2.5% CU, 4 (-1)
  2.4% DENK, 3 (nc)
  2.3% SGP, 3 (nc)
  0.9% 50+, 1 (nc)
  0.8% BIJ1, 1 (nc)
  1.3% Others, 0 (nc)

Rutte government: 50 seats (-8)

Poll conducted between 24 and 27 March 2023. Polled 1,005 voters.
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« Reply #167 on: March 29, 2023, 09:53:44 PM »

Ipsos poll:

Vote share % and seats: (compared with the previous poll)

17.9% BBB, 28 seats (+14)
17.2% VVD, 27 (-2)
  7.8% PPV, 12 (-4)
  7.7% D66, 12 (-3)
  7.4% PvdA, 12 (+2)
  7.0% GL, 11 (+1)
  5.1% PvdD, 8 (-1)
  4.9% SP, 7 (-1)
  4.6% CDA, 7 (-2)
  4.3% JA21, 6 (-3)
  3.0% FvD, 4 (nc)
  2.9% Volt, 4 (nc)
  2.5% CU, 4 (-1)
  2.4% DENK, 3 (nc)
  2.3% SGP, 3 (nc)
  0.9% 50+, 1 (nc)
  0.8% BIJ1, 1 (nc)
  1.3% Others, 0 (nc)

Rutte government: 50 seats (-8)

Poll conducted between 24 and 27 March 2023. Polled 1,005 voters.

IIRC one needs 76 seats, so not good for Rutte. If his government falls below that can he make another deal or does this poll show someone else with a viable path to government?
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DavidB.
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« Reply #168 on: March 30, 2023, 06:55:54 AM »
« Edited: March 30, 2023, 07:25:31 AM by DavidB. »

Nope, no path to a government on these numbers - but after a nationwide campaign these numbers will look different anyway. But an Israel/Bulgaria scenario isn't far away.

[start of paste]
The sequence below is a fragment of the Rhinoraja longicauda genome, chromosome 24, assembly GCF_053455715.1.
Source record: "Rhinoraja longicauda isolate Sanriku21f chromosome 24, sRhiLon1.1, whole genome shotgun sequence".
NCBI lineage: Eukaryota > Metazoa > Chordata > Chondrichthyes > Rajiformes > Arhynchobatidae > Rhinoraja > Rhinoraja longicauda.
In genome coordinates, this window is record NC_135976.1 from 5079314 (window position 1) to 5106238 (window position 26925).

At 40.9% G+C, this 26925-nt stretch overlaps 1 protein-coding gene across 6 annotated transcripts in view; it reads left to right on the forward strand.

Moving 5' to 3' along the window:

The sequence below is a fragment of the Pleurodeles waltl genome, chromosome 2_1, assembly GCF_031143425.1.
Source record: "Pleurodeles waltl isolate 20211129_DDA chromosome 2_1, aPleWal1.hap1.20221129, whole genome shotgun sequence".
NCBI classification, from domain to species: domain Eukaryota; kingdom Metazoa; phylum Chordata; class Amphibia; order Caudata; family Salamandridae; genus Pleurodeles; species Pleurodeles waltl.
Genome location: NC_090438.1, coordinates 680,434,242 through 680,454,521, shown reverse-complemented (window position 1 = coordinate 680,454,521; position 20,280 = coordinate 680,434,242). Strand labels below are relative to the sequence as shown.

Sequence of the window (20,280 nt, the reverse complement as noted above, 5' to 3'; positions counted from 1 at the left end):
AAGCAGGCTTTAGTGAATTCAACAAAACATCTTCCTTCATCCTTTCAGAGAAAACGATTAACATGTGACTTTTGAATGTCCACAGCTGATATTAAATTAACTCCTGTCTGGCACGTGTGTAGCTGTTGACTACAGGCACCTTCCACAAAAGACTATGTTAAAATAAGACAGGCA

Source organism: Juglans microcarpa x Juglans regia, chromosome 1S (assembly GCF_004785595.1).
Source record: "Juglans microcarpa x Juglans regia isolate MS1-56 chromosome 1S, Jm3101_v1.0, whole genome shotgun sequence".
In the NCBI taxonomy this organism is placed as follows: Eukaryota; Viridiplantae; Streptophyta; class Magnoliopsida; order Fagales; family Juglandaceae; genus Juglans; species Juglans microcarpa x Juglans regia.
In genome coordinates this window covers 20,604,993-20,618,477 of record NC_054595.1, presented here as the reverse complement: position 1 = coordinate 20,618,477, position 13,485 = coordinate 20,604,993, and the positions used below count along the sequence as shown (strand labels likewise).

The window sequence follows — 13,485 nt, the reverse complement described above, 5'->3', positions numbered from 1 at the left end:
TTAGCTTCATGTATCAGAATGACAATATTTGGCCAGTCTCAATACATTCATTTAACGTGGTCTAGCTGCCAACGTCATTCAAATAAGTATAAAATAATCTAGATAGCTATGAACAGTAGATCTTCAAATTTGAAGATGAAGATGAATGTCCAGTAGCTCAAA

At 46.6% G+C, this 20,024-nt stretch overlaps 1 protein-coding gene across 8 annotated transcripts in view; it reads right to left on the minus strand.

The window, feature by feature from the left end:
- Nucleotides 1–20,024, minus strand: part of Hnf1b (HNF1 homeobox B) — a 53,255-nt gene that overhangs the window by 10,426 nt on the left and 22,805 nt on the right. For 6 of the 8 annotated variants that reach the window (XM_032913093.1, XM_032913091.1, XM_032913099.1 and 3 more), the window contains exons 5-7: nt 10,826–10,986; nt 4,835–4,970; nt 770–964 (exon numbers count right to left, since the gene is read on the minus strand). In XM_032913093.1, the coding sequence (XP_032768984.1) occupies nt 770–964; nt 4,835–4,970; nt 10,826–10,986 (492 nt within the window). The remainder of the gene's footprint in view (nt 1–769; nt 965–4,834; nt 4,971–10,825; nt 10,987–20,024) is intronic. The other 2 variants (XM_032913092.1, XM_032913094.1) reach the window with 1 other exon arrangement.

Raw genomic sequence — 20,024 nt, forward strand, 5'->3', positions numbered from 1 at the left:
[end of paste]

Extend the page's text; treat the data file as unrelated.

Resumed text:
As for polls - Kantar hasn't published any new ones for almost a year and was absent in the runup to the PS/Senate election, so I think we can assume they dropped out. Press F to pay respects. Over the last years, EenVandaag/Ipsos has had a pretty substantial pro-VVD bias and tends to underpoll "populist" parties. De Hond (Peil) has the most wild swings, but usually has the trends correct. He is an outspoken, controversial figure in the Netherlands, but he is good at his job and his polls aren't worse than the others, although his house effect is that he underpolls the VVD (and used to overpoll "populist" parties, but not anymore). Before the 2021 GE, I&O had a left-wing bias, but they seem to have fixed the problem. Their "balls to the wall" poll on the Sunday before the PS23 election looked extreme, but was completely correct; BBB momentum made the outcome even better for them, but that doesn't mean the poll was incorrect. So I'd say all three remaining pollsters are good, but I'd rate I&O and Peil above Ipsos.